This video from Wales is about the Cors Dyfi osprey project.
From Wildlife Extra:
Second pair of ospreys breeding in Wales
Dyfi Osprey Project – first ever egg laid
April 2011. Montgomeryshire Wildlife Trust is pleased to announce the female Dyfi osprey laid her first ever egg on Easter Monday 25 April at 2.03pm. ‘Monty’ the male osprey has gone two years without attracting a female in time to breed but this year he has been successful.
A pair of ospreys nested at Cors Dyfi in 2009, albeit unuccesfully. They are only the second known pair of ospreys in Wales. The male osprey returned in 2010, and although he courted several passing females, he was unable to secure a mate. More about Cors Dyfi Nature Reserve here.
The Dyfi Osprey Project manager, Emyr Evans said: “This is a wondrous event for us, and for the ospreys. It was in 1604 that ospreys were last recorded breeding on the Dyfi and now we are witnessing history in the making. The osprey is Wales’ rarest bird of prey and today we are delighted to be able to say that Wales has two breeding pairs, probably the first time this has happened in several centuries.
Female osprey born at Rutland
“Monty returned from his African wintering grounds on 6 April and, three days later, attracted a female. This new osprey however had been ringed as a chick so we know exactly where she is from just by focusing the nest cameras on her ring and reading the numbers off it; it is a white ring with the digits 03. She was born at another Wildlife Trust nature reserve, Leicester and Rutland Wildlife Trust in 2008 and her father is a 1997 born bird who is still breeding at Rutland Water and has fathered 23 chicks – to date!”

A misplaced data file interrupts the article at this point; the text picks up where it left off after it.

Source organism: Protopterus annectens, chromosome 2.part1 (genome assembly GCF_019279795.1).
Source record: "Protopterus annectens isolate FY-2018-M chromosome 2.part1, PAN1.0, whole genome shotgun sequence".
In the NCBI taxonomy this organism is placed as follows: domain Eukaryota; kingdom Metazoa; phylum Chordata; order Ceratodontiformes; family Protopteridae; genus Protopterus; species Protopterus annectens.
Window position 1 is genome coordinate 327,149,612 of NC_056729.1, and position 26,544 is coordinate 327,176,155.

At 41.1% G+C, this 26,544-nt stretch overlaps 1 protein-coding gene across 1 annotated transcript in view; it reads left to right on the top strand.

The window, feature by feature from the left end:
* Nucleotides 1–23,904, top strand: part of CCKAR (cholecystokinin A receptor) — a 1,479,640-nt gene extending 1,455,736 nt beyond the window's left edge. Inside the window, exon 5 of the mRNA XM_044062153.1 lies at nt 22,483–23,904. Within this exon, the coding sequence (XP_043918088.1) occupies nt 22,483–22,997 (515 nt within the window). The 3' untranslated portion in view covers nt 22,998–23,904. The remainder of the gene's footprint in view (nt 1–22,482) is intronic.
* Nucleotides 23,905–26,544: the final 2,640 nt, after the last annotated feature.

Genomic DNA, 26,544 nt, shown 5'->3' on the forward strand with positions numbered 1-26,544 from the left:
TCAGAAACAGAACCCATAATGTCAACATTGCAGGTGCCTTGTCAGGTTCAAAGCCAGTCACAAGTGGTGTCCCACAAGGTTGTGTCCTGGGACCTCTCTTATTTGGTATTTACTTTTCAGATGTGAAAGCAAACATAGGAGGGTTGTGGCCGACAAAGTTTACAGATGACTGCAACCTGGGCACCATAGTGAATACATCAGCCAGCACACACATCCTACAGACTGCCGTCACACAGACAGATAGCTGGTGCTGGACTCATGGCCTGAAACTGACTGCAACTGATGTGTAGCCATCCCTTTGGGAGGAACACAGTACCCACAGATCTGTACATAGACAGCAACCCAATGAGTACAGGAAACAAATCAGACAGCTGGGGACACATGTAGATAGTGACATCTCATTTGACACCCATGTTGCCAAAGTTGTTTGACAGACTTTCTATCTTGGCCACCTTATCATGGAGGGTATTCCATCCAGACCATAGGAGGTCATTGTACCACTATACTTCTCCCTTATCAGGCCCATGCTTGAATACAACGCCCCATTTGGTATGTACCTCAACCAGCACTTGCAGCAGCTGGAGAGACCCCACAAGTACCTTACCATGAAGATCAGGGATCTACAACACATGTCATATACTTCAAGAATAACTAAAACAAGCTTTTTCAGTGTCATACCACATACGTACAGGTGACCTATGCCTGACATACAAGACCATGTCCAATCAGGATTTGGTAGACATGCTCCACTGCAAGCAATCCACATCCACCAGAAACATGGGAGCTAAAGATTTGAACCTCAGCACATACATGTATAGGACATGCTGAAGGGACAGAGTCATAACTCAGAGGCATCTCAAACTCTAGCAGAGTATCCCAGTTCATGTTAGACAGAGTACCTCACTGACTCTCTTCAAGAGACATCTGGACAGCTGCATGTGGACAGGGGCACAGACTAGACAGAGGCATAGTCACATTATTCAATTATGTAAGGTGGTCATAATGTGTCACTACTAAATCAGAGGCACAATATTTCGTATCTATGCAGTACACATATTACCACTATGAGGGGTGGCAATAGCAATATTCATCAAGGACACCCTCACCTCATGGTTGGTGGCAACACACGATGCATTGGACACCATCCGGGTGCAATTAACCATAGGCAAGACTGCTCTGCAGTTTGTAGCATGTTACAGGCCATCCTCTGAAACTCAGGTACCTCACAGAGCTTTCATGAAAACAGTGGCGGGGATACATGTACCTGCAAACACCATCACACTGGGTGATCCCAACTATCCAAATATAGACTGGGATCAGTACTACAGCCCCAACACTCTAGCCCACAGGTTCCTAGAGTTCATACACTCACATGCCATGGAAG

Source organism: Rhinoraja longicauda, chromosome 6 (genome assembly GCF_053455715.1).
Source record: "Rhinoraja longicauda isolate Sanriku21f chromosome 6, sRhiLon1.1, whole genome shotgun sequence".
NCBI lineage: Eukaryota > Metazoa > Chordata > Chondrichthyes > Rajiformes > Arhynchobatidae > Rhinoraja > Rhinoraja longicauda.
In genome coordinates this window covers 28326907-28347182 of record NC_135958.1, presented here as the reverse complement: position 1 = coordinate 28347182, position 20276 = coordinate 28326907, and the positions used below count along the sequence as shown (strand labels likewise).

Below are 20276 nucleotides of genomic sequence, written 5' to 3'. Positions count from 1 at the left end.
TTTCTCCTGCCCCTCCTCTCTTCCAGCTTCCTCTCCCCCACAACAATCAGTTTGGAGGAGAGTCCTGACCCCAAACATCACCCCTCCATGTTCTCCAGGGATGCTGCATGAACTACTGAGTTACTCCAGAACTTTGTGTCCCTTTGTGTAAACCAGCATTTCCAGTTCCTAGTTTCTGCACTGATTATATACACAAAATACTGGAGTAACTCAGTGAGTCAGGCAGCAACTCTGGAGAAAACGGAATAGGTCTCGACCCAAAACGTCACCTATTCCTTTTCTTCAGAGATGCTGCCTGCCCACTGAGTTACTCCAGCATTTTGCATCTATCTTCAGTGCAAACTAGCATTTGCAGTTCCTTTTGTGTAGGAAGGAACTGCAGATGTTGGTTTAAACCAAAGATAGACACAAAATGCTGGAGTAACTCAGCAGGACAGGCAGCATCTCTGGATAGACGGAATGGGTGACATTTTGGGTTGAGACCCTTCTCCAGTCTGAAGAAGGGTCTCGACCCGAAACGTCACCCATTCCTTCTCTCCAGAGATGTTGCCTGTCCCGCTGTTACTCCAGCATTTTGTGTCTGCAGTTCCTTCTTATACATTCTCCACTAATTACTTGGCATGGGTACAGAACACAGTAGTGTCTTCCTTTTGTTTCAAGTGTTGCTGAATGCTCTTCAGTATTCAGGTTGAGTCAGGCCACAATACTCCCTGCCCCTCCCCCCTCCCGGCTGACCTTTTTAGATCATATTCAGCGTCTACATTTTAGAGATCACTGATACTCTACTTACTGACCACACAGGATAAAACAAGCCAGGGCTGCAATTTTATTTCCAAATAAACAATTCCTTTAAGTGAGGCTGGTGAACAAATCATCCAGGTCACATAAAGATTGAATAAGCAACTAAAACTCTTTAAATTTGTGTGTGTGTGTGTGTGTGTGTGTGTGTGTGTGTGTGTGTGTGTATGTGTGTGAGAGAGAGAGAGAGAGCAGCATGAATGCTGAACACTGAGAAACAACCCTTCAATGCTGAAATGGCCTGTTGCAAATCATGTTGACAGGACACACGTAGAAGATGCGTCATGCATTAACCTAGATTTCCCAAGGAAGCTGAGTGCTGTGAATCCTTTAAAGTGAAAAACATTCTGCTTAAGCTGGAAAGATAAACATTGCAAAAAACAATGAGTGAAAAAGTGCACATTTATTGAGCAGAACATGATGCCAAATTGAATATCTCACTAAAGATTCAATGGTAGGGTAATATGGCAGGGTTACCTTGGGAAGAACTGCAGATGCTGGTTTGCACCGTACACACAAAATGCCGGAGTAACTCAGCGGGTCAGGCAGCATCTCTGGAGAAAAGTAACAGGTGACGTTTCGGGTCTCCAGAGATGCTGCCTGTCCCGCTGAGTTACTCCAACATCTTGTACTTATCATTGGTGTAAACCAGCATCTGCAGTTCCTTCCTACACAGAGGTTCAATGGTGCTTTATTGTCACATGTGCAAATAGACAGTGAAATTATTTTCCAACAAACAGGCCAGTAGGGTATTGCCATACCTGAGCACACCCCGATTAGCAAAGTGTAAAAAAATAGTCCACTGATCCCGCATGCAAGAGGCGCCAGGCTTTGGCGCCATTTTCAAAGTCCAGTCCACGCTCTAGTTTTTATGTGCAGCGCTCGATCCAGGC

Tim Mackrill, from Leicestershire and Rutland Wildlife Trust, said: “The long-term aim of the Rutland Osprey Project is to restore this magnificent bird to the whole of the southern part of the UK and so we are thrilled that 03 is breeding at Cors Dyfi. It is a really significant milestone for ospreys in the UK and re-emphasises the very positive impact the Rutland project has had on the distribution of ospreys south of Scotland.”
Emyr added: “I’m absolutely delighted about ospreys breeding on the Dyfi once again. We run our project as a community initiative and the look on the volunteers and visitors’ faces when they witnessed our female laying her first ever egg was priceless – as somebody once said, some things money can’t buy! I’m so pleased for local people and communities that have put so much into the Dyfi Osprey Project – this is the best Easter Egg we’ve ever had!”
May 2011. Staff from Anglian Water and the Rutland Osprey Project fear an osprey has been shot in Rutland. The missing bird was the first to return to the site from its African wintering grounds after being released in Rutland, as part of the Rutland Osprey Project: here.
July 2011. The Montgomeryshire Wildlife Trust has announced that the three Dyfi osprey chicks will be fitted with satellite trackers when they are ringed at their nest on Tuesday 19 July. These are small, solar-powered units that weigh only around 1% to 1.5% of the total weight of the osprey: here.
USA: Information Sought in Osprey Shooting: The Utah Division of Wildlife Resources is seeking information: here.